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Queen-empress Vs. Bhadu - Court Judgment

LegalCrystal Citation
SubjectCivil
CourtAllahabad High Court
Decided On
Judge
Reported in(1897)ILR19All119
AppellantQueen-empress
RespondentBhadu
Excerpt:
practice - pleading--qualified plea of guilty--evidence to be taken. - .....in the sessions court. he was charged with the offence punishable under section 302 of the indian penal code. the case against him was that he had murdered his wife. his plea as recorded is as follows: 'guilty. i killed my wife. she had abused me. called me 'ware.' no one was present. i killed her with a kulhari.' we are not clear whether the word 'guilty' in the plea was bhadu's or was the interpretation of the judge of the meaning of bhadu's plea. in any event it was not an unqualified plea of guilty; and although the words of abuse which bhadu said had been used might not have effect to take the case out of section 302 of the indian penal code, they put a qualification on his admission and made it necessary in our opinion that the trial should proceed and evidence should be taken. in.....
Judgment:

John Edge, Kt., C.J. and Blennerhassett, J.

1. Bhadu was convicted on his own plea without evidence being recorded in the Sessions Court. He was charged with the offence punishable under Section 302 of the Indian Penal Code. The case against him was that he had murdered his wife. His plea as recorded is as follows: 'Guilty. I killed my wife. She had abused me. Called me 'ware.' No one was present. I killed her with a kulhari.' We are not clear whether the word 'guilty' in the plea was Bhadu's or was the interpretation of the Judge of the meaning of Bhadu's plea. In any event it was not an unqualified plea of guilty; and although the words of abuse which Bhadu said had been used might not have effect to take the case out of Section 302 of the Indian Penal Code, they put a qualification on his admission and made it necessary in our opinion that the trial should proceed and evidence should be taken. In this country it is dangerous to assume that a prisoner of this class understands what are the ingredients of the offence under Section 302 of the Indian Penal Code and what are the matters which might reduce the act committed to an offence under Section 304. Even in England it used to be the practice of some Judges, and probably is still, although they were not bound to do so, to advise persons pleading guilty to a capital offence to plead not guilty and stand their trial. One of us has known that course followed in numerous cases. We set aside the conviction and sentence, and send this case back to the Court of Session with a direction to the Judge to take the evidence in the case and proceed on the basis of the plea not being an unqualified plea of guilty.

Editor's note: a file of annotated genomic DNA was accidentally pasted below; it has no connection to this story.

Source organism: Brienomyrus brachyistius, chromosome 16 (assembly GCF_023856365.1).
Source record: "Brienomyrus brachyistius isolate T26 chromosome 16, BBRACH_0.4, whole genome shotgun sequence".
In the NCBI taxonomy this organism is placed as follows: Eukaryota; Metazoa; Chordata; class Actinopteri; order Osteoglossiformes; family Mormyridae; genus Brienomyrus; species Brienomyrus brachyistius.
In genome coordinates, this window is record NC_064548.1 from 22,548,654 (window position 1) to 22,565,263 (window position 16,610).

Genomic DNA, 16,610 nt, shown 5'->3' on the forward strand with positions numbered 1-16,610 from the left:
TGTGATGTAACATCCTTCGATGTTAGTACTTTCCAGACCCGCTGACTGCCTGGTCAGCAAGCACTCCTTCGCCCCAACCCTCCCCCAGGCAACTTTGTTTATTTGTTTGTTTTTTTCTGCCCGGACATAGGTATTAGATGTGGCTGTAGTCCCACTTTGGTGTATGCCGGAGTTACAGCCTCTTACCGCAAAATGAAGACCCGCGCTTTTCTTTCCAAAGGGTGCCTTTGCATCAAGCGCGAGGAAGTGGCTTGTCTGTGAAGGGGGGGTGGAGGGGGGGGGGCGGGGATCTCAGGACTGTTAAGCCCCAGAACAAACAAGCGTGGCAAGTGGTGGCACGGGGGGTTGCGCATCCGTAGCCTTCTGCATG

2. The Case was subsequently tried on evidence taken before the same Sessions Judge, and Bhadu was again convicted and sentenced to death, the conviction and sentence being upheld by the High Court on the 4th of February 1897.


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